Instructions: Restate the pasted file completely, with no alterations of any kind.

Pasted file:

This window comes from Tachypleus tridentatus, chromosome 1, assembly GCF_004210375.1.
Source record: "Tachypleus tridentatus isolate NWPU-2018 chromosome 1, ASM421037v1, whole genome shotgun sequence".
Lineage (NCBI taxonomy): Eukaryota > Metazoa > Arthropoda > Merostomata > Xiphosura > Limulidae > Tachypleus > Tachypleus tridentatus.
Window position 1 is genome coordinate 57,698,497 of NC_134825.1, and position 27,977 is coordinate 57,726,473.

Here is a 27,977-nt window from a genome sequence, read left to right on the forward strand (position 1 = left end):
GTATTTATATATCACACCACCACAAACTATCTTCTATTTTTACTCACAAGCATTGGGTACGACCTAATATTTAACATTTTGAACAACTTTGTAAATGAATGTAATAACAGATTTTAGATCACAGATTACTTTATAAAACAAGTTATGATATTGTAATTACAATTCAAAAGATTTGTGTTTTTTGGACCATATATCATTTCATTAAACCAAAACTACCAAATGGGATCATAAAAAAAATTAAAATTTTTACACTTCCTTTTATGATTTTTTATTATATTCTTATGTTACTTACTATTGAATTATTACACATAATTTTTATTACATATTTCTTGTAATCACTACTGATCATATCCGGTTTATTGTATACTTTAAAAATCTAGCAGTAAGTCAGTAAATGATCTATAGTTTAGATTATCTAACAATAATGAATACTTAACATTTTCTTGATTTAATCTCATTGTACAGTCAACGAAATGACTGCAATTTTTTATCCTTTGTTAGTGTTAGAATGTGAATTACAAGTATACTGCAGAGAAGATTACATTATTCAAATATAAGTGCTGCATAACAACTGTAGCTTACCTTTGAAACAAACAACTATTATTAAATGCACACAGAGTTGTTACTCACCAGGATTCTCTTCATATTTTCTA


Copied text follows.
This window comes from Tachypleus tridentatus, chromosome 1, assembly GCF_004210375.1.
Source record: "Tachypleus tridentatus isolate NWPU-2018 chromosome 1, ASM421037v1, whole genome shotgun sequence".
Lineage (NCBI taxonomy): Eukaryota > Metazoa > Arthropoda > Merostomata > Xiphosura > Limulidae > Tachypleus > Tachypleus tridentatus.
Window position 1 is genome coordinate 57,698,497 of NC_134825.1, and position 27,977 is coordinate 57,726,473.

Here is a 27,977-nt window from a genome sequence, read left to right on the forward strand (position 1 = left end):
GTATTTATATATCACACCACCACAAACTATCTTCTATTTTTACTCACAAGCATTGGGTACGACCTAATATTTAACATTTTGAACAACTTTGTAAATGAATGTAATAACAGATTTTAGATCACAGATTACTTTATAAAACAAGTTATGATATTGTAATTACAATTCAAAAGATTTGTGTTTTTTGGACCATATATCATTTCATTAAACCAAAACTACCAAATGGGATCATAAAAAAAATTAAAATTTTTACACTTCCTTTTATGATTTTTTATTATATTCTTATGTTACTTACTATTGAATTATTACACATAATTTTTATTACATATTTCTTGTAATCACTACTGATCATATCCGGTTTATTGTATACTTTAAAAATCTAGCAGTAAGTCAGTAAATGATCTATAGTTTAGATTATCTAACAATAATGAATACTTAACATTTTCTTGATTTAATCTCATTGTACAGTCAACGAAATGACTGCAATTTTTTATCCTTTGTTAGTGTTAGAATGTGAATTACAAGTATACTGCAGAGAAGATTACATTATTCAAATATAAGTGCTGCATAACAACTGTAGCTTACCTTTGAAACAAACAACTATTATTAAATGCACACAGAGTTGTTACTCACCAGGATTCTCTTCATATTTTCTA